Your next YA novel, Lake Thirteen comes out in August. Can you tell us a little more about it and what inspired you to write this story?
GH: Lake Thirteen is a ghost story set at a rural resort in the mountains of upstate New York. I do love ghost stories; always have, ever since I was a little kid. The resort is actually based on Garnet Hill Lodge, where the Bold Strokes Books author retreat was held several years ago. I just loved the idea that the lake was Thirteenth Lake, and the road up the mountain to the resort was Thirteenth Lake Road. One of the first nights we were there, we went ghost hunting in a cemetery on the mountain, and I had a very similar experience there to what my main character in Lake Thirteen does—although the rest of it is totally fiction. That experience in the cemetery inspired me, and I really loved the resort. It was so beautiful, and I really wanted to write about it, and the experience I had in the cemetery. I also had the best time there—it was my first time meeting a lot of my BSB colleagues in person; it was an amazing experience, and we’ve all stayed in touch. I’m bummed we haven’t had another retreat.
What would you like readers to take out of your books?
GH: First of all, I want anyone who reads one of my books to feel satisfied when they’ve finished reading. Secondly, I hope they want to read another one of mine! And third, I hope that any teen—gay or straight—comes away from one of my y/a’s with a sense that it’s okay to be different.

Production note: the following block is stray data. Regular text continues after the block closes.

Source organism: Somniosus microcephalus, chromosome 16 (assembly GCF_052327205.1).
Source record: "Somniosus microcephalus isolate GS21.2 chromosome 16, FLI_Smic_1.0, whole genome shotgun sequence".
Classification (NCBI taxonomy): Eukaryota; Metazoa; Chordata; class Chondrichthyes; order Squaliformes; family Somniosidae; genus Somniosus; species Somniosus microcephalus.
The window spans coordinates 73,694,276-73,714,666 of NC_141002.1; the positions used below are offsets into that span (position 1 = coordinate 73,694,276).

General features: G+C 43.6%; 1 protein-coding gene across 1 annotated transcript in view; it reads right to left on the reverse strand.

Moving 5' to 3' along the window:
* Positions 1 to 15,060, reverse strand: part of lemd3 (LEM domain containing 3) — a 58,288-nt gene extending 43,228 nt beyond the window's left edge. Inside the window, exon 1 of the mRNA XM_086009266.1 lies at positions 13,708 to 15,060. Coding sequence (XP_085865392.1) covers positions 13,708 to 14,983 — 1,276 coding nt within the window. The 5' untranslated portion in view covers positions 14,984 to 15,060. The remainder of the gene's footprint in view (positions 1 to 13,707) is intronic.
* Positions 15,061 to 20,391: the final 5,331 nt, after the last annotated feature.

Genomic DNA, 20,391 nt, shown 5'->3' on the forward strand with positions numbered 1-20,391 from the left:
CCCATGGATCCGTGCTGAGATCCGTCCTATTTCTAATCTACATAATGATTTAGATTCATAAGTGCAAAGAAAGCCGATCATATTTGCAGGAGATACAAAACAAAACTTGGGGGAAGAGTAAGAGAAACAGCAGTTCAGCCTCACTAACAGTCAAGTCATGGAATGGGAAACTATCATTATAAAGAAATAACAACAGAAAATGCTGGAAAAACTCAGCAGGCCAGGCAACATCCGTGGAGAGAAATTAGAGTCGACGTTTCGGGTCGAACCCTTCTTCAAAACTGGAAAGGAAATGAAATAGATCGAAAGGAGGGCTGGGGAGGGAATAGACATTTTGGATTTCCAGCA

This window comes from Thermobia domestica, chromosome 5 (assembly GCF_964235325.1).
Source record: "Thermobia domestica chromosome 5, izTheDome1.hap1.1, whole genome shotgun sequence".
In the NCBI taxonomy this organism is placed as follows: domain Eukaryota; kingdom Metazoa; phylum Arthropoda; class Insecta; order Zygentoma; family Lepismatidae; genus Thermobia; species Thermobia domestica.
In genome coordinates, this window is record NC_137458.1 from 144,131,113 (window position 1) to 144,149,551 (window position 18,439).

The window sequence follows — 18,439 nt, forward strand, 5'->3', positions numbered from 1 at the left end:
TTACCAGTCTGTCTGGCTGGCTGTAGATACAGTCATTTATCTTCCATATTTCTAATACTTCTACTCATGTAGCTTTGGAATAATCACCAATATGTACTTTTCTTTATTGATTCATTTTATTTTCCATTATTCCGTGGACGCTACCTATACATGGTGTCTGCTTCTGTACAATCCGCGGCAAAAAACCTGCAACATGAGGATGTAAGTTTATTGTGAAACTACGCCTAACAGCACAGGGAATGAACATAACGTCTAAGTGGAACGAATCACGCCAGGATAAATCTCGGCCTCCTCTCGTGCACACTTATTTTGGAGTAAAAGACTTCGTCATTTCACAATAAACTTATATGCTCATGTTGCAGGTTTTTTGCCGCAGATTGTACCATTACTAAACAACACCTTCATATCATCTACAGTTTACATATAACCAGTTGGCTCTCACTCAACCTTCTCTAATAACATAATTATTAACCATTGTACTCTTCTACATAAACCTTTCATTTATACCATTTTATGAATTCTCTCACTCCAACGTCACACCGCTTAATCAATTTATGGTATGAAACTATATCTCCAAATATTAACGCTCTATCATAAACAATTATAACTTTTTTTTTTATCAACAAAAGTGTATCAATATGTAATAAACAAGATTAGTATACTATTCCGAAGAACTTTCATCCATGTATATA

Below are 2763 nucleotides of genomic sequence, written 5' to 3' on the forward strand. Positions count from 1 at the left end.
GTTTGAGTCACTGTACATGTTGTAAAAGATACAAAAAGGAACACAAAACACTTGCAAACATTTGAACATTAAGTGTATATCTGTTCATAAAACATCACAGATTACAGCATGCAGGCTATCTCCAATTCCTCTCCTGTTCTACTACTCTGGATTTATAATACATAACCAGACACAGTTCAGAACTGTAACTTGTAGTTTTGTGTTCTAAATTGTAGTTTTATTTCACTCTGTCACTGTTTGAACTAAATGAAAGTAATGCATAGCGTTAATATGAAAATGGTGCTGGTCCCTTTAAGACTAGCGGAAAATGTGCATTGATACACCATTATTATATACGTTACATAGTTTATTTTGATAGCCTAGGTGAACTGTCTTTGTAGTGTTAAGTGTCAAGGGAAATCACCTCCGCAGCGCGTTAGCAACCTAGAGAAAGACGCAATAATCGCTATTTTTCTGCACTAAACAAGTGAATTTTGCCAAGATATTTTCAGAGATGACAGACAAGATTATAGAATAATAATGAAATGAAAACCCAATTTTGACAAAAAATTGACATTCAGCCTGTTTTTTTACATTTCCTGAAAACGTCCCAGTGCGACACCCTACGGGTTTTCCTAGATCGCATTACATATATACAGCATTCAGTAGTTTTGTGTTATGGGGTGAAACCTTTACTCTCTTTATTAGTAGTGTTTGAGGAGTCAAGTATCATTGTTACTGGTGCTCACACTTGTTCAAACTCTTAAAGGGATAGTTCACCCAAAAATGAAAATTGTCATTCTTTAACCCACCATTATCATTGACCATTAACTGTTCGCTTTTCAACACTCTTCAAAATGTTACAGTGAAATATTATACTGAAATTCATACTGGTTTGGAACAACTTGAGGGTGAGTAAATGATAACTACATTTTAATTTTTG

GH: Actually, I think it would be interesting to be Mouse from Timothy. That book was a lot of fun to write, and I really enjoyed writing from Mouse’s point of view.
I know this is the most unfair question to ask a reader or writer, but if you had to choose a favorite book, which one would it be and why? (Although a top five would be okay if you can’t choose just one!)
GH: It IS hard to choose just one, but I have to say, if cornered, Rebecca by Daphne duMaurier. Timothy is an homage to Rebecca, and I go back and reread it every couple of years or so. It’s just extraordinary, and despite practically knowing the book by heart, every time I read it I take something new away from it; it’s like the book changes somehow between readings. I recently wrote a lengthy essay about it for the Mystery Writers of America newsletter, talking about how the book truly defies categorization.